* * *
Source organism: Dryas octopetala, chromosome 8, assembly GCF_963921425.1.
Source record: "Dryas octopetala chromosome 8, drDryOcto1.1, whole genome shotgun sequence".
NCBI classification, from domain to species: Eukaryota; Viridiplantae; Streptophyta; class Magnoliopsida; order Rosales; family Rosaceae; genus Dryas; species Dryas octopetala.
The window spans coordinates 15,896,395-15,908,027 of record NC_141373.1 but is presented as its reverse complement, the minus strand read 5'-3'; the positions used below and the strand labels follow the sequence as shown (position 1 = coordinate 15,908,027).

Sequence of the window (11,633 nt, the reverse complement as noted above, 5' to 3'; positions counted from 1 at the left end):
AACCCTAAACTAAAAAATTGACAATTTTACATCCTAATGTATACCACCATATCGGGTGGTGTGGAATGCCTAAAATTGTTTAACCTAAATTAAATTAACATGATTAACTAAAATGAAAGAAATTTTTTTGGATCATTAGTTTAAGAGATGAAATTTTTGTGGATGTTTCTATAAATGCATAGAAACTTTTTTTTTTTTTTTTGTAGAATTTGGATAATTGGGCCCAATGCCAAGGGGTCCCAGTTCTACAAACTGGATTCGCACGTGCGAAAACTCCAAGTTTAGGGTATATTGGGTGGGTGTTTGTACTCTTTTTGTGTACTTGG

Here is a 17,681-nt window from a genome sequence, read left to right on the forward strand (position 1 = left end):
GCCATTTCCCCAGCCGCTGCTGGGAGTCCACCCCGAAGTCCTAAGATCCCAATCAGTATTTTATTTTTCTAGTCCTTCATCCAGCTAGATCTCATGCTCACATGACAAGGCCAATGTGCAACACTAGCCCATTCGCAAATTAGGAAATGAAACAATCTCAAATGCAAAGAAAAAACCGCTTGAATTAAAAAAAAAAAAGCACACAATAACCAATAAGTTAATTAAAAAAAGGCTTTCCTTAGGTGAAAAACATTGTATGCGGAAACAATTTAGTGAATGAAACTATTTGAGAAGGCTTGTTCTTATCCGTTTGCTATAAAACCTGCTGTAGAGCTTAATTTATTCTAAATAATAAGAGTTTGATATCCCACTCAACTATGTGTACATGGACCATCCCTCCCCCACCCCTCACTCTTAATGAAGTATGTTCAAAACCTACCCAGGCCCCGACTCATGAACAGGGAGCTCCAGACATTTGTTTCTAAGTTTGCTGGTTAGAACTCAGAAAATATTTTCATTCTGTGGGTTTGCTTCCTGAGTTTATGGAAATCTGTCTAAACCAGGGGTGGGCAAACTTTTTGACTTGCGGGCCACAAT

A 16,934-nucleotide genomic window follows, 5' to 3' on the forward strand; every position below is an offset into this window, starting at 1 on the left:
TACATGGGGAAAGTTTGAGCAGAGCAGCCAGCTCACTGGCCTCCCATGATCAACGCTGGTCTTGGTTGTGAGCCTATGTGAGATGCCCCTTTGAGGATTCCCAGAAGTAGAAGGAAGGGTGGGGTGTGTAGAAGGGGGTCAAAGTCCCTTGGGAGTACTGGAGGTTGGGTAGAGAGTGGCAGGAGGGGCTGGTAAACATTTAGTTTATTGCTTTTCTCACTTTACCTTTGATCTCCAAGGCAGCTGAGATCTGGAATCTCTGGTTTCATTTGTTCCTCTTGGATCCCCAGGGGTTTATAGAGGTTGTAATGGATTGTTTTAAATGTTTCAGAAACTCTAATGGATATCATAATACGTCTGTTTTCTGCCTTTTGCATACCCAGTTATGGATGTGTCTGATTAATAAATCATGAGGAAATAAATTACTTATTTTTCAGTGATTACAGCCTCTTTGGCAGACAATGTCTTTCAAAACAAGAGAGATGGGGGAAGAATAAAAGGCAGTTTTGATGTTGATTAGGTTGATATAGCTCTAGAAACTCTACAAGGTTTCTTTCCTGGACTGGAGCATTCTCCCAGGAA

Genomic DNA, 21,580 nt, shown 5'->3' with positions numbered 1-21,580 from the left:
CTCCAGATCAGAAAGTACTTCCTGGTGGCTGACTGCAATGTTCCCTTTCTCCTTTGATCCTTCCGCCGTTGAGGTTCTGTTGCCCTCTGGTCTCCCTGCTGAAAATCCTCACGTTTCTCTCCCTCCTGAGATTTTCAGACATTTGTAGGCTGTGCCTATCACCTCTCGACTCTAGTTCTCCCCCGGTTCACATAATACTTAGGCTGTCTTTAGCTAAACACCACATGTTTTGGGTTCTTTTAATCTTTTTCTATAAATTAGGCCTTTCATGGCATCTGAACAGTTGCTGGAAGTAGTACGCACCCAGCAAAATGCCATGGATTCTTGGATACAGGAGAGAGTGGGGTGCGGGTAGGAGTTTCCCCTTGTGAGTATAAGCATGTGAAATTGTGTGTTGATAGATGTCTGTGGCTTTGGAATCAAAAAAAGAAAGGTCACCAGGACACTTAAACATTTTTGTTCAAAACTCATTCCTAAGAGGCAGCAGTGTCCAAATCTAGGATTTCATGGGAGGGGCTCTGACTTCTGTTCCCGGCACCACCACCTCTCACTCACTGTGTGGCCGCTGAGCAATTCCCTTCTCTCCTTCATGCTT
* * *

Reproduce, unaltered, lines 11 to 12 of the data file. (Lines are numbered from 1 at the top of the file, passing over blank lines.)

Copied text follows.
Genomic DNA, 21,580 nt, shown 5'->3' with positions numbered 1-21,580 from the left:
CTCCAGATCAGAAAGTACTTCCTGGTGGCTGACTGCAATGTTCCCTTTCTCCTTTGATCCTTCCGCCGTTGAGGTTCTGTTGCCCTCTGGTCTCCCTGCTGAAAATCCTCACGTTTCTCTCCCTCCTGAGATTTTCAGACATTTGTAGGCTGTGCCTATCACCTCTCGACTCTAGTTCTCCCCCGGTTCACATAATACTTAGGCTGTCTTTAGCTAAACACCACATGTTTTGGGTTCTTTTAATCTTTTTCTATAAATTAGGCCTTTCATGGCATCTGAACAGTTGCTGGAAGTAGTACGCACCCAGCAAAATGCCATGGATTCTTGGATACAGGAGAGAGTGGGGTGCGGGTAGGAGTTTCCCCTTGTGAGTATAAGCATGTGAAATTGTGTGTTGATAGATGTCTGTGGCTTTGGAATCAAAAAAAGAAAGGTCACCAGGACACTTAAACATTTTTGTTCAAAACTCATTCCTAAGAGGCAGCAGTGTCCAAATCTAGGATTTCATGGGAGGGGCTCTGACTTCTGTTCCCGGCACCACCACCTCTCACTCACTGTGTGGCCGCTGAGCAATTCCCTTCTCTCCTTCATGCTT